Livestock Feeds to raise additional capital for business restructuring

Managing Director, Portland Paints Product Nigeria Plc, Mukhtair Yakasai (left); Chairman, Larry Ettah; and Company Secretary, Adeleke Yusuff, during the yearly general meeting of the company in Lagos.

Managing Director, Portland Paints Product Nigeria Plc, Mukhtair Yakasai (left); Chairman, Larry Ettah; and Company Secretary, Adeleke Yusuff, during the yearly general meeting of the company in Lagos.

Posts N8.9b turnover

Livestock Feeds Plc, a subsidiary of UAC of Nigeria Plc, has unfolded plans to raise additional capital for the restructuring of its operations and improve the company’s performance.

The Chairman of the company, Larry Ettah, who stated this during the company’s yearly general meeting, held in Lagos on Wednesday, explained that the process for raising the capital, which would be issued by way of rights, is ongoing, adding that the firm is currently waiting for the Securities and Exchange Commission’s approval.

He pointed out that once the regulatory authority gives the approval, the company would announce the amount to be raised and other procedures for the rights issue to the public.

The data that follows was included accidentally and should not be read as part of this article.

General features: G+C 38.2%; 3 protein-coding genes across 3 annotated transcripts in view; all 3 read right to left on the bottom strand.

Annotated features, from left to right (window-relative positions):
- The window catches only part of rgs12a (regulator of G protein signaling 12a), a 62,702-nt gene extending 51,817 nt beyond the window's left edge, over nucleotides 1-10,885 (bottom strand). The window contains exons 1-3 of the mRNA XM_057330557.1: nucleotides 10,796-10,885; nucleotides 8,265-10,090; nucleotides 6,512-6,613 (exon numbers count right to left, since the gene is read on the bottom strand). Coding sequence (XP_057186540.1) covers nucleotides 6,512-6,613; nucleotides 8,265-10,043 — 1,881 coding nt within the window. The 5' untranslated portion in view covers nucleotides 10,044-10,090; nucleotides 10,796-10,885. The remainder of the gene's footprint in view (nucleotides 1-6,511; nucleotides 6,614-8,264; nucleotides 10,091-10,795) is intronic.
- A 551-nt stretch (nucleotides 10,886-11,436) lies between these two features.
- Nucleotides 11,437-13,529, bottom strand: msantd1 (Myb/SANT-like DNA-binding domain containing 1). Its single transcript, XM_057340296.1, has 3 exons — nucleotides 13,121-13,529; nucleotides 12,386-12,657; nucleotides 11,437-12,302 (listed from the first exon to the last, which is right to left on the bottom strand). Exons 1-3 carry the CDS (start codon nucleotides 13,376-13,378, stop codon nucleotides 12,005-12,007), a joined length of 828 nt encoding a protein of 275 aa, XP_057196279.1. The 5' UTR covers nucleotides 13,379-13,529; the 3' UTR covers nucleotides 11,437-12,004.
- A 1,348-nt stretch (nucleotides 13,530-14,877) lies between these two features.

Ettah added that the whole exercise is expected to be concluded within this year.

The Chairman explained that the feed milling industry encountered acute shortage of the major raw materials of maize and soya bean meal, noting that the prices of these products increased by 40 per cent during the year under review. .

“The acute shortage of foreign exchange and the worsening exchange rate also affected our business as importation of certain ingredients became difficult and expensive. All these increased costs, which could not be recovered through price increases, led to shrunken margins in the industry.

“Acute shortage and production of poor quality Day Old Chicks (DOC) by hatcheries affected the ability of farmers to restock birds. The breakout of the dreaded avian influenza in the first month of the year, which was thought to be an epidemic that would soon fizzle out, proved to be a major setback in the industry as it persisted for the better part of the year. .

“The disease ravaged many farms all over the country leading to culling of millions of birds and further worsening the decreased poultry population as most of the affected farms are yet to restock.  In addition, the industry suffered severe egg glut and weak prices of poultry products leading to the inability to recover the increased costs of yields. This led to the shutdown of many poultry farms as the business was considered to be unprofitable”.

Ettah bemoaned the reoccurrence of Avian Influenza disease especially in the northern part of the country.



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